Common Tax Avoidance Strategies for Multinationals

“Companies have an important role to play in societies across the world and one of those contributions is tax payments which are vital; it enables governments to provide infrastructure, education to workforces of the future, and pay for essential services.”

Katharine Teague, Senior Private Sector Adviser, Christian Aid

There is need to know that how multinationals are practicing/ employing tax avoidance strategies to reduce government revenues. Snapshot of those strategies with cross border examples are following;

Transfer Pricing (Royalties and Service Fees):

A Multinational will locate supplies, intellectual property and high-value
operations in low-tax jurisdictions like Ireland or Switzerland. Then will then charge inflated royalty and/ or service fees to a subsidiary, which reduces taxable income in the subsidiary country and inflates profit in the low-tax jurisdiction (which is subsequently taxed at a much lower rate). This strategy is supported by a bilateral double tax avoidance treaty between the low-tax jurisdiction and the subsidiary country, which may negate local withholding taxes on management fees, for example. Negotiated Incentives: Company or industry specific tax incentives and capital allowances that are often negotiated by a MNC with the government or development agency. Such incentives are provided to encourage investment and expansion by MNCs. Since 2008, Zambia Sugar (an Associated British Foods subsidiary) has
been subject to a 15% corporate tax rate instead of the regular 35% rate because Zambia agreed to recognize its income as “farming income,” a provision typically allowed only for domestic farmers. The company received
a second tax incentive in 2012 that reduced the tax rate on income generated from expanded operations.

Intra-Group Financing:

Multinational often provide intra-company loans to subsidiaries. The interest paid on these loans reduces taxable income for the subsidiary. In some cases, a MNC will charge inflated royalty, management or other fees to an emerging market subsidiary, which reduces the subsidiary’s taxable income. The MNC will then provide a loan at a rate that may even exceed market rates. The interest paid on this loan further reduces taxable income in the emerging market and inflates income earned in the country where the loan originated.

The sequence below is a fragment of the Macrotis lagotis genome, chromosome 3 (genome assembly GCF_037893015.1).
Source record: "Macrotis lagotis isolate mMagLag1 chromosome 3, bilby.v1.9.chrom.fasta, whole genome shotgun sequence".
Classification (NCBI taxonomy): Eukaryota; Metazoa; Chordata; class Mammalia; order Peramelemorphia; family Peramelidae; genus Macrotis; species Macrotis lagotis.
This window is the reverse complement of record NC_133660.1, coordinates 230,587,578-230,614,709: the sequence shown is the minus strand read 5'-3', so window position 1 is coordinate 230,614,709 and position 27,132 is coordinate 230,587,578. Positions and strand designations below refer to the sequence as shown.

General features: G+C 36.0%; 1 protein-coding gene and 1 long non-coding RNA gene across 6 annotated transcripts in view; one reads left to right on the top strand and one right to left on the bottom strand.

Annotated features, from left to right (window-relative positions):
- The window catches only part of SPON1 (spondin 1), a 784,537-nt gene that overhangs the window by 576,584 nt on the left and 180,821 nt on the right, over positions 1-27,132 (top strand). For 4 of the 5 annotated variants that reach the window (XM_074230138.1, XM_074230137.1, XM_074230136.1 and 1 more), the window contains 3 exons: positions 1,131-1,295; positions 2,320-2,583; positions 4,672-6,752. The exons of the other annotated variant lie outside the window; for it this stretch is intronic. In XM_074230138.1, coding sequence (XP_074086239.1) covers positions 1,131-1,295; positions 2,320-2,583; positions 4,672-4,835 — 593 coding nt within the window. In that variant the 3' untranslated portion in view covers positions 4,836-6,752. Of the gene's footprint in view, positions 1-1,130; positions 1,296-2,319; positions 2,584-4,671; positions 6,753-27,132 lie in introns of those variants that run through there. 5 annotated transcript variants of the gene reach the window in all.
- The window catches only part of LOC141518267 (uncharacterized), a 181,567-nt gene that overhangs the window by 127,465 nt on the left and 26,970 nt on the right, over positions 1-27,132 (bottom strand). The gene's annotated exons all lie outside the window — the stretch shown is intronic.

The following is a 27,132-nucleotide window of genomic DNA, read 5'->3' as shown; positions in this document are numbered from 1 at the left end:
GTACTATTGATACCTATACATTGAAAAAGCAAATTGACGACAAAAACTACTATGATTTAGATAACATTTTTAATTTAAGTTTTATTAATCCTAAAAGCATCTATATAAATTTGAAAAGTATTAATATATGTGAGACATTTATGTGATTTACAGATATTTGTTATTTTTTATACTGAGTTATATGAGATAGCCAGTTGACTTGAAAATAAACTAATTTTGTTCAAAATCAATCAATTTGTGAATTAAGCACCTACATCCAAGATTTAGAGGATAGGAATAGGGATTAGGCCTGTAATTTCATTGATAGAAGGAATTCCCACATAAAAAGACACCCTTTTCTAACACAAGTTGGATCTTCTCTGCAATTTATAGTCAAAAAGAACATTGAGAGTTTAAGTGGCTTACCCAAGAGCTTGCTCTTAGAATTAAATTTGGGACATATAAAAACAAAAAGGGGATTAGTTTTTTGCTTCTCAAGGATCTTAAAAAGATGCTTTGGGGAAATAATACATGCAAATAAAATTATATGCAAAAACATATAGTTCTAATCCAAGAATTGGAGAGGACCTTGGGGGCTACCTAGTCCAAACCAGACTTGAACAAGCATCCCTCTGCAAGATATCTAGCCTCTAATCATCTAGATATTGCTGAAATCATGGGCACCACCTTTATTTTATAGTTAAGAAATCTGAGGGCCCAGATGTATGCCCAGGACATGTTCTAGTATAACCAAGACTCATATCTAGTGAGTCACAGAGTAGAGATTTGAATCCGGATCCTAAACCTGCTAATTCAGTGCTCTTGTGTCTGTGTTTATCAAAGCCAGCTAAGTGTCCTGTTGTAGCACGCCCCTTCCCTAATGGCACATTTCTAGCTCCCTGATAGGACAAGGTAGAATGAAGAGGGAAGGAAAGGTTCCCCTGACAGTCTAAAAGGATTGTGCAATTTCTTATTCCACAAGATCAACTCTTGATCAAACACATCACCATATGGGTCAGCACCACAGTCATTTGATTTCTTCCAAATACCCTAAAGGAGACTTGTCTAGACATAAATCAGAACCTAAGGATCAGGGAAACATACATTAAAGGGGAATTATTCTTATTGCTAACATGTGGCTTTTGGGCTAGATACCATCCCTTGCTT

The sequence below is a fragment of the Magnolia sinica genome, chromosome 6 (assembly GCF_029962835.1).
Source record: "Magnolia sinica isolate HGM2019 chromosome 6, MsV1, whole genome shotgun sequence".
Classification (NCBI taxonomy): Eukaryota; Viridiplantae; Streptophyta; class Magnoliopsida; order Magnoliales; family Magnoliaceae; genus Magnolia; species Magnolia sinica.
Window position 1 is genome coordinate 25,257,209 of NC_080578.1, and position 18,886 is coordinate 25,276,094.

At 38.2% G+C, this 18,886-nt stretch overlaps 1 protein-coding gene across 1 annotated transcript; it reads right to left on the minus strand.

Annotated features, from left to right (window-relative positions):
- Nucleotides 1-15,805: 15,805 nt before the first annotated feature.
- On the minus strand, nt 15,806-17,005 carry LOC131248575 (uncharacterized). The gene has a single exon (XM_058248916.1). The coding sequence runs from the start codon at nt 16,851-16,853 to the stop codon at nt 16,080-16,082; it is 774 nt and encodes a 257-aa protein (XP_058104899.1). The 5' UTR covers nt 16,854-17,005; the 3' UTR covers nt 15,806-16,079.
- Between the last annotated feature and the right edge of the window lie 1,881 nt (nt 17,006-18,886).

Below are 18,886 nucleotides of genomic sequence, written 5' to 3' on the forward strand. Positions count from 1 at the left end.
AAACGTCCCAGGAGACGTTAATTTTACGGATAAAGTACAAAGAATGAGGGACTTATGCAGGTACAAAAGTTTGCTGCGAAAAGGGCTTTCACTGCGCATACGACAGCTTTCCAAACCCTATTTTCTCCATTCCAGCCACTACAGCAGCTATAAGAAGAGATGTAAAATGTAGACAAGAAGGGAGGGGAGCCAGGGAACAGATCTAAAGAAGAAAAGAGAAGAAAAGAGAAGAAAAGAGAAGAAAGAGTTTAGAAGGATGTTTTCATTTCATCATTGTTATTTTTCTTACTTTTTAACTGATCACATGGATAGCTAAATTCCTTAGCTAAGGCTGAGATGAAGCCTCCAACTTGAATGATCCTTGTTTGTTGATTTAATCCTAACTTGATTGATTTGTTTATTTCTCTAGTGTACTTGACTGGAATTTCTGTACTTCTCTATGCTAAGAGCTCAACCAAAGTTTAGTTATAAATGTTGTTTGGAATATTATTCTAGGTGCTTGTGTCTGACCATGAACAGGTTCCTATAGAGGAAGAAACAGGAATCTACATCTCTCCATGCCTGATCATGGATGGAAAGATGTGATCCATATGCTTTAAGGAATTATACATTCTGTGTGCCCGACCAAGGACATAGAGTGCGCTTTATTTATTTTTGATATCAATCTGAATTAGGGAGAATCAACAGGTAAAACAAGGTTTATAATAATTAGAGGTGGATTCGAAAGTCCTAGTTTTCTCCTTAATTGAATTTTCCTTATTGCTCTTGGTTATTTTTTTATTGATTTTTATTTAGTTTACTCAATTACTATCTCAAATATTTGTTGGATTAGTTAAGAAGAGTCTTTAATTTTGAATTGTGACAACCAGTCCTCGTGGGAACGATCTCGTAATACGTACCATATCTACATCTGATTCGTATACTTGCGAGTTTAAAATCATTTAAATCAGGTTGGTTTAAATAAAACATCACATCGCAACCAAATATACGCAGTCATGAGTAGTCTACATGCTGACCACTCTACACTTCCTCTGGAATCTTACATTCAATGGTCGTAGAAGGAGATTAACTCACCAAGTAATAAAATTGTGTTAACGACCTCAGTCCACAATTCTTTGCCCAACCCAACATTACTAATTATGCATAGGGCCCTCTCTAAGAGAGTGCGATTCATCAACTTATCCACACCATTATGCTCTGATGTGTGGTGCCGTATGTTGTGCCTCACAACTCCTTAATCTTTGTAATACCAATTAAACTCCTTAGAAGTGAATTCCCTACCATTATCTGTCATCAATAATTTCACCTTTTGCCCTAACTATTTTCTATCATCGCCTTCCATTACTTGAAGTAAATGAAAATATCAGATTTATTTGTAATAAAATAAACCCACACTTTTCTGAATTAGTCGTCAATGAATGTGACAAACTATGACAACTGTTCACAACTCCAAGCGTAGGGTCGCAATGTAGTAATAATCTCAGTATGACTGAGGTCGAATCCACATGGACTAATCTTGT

Starbuck’s provided its UK subsidiary with a 2011 loan at Libor plus 4%, while Starbucks group bonds carry a coupon of Libor plus 1.3%. SABMiller’s wholly owned Mauritius subsidiary, Mubex, serves as a supplier to SABMiller’s Ghanaian subsidiary, Accra Brewery. Upon sourcing from Mubex, Accra Brewery’s gross profit declined dramatically. At the same time, Accra Brewery received a GBP 8.5 million loan that provides a GBP 76,000 annual tax shield. The Ghanaian corporate tax rate is 25%, while MNCs in Mauritius are taxed at 3%.

Treaty Shopping:

An umbrella term that refers to the routing of international payments through a third jurisdiction to exploit unique tax benefits. For example, when a MNC obtains a loan for its operations in an emerging market, it can route the loan through a country that has a tax treaty with the emerging market country to avoid local withholding taxes on interest payments. Bilateral tax treaties can also be exploited to reduce or eliminate taxes on dividends paid by the emerging market subsidiary to the parent. Both systems have been
used by Zambia Sugar. The prevalence of routing international payments through tax havens is reflected in OECD statistics on foreign direct investment (FDI). For example, in 2010, Barbados, Bermuda and the British Virgin Islands received more FDI (5.11% of global FDI) than Japan (3.76). That same year, the British Virgin Islands alone were the second largest investor in China (14% FDI), ahead of even the United States (4% FDI).

These tax strategies minimise a company’s corporate tax burden, but they also undermine national development by eroding a country’s tax base, an issue that should be of particular concern for companies and investors with an economic interest in the growth of any country. Indeed, in developing countries like when government face scarcity of funds then they shift the burden on consumers through indirect taxation which ultimately makes hindrance to the growth of middle class and push the lower middle class to wards poverty line. Preventing aggressive corporate tax practices and mitigating the related risks will require action on the part of governments, regulators and companies themselves.


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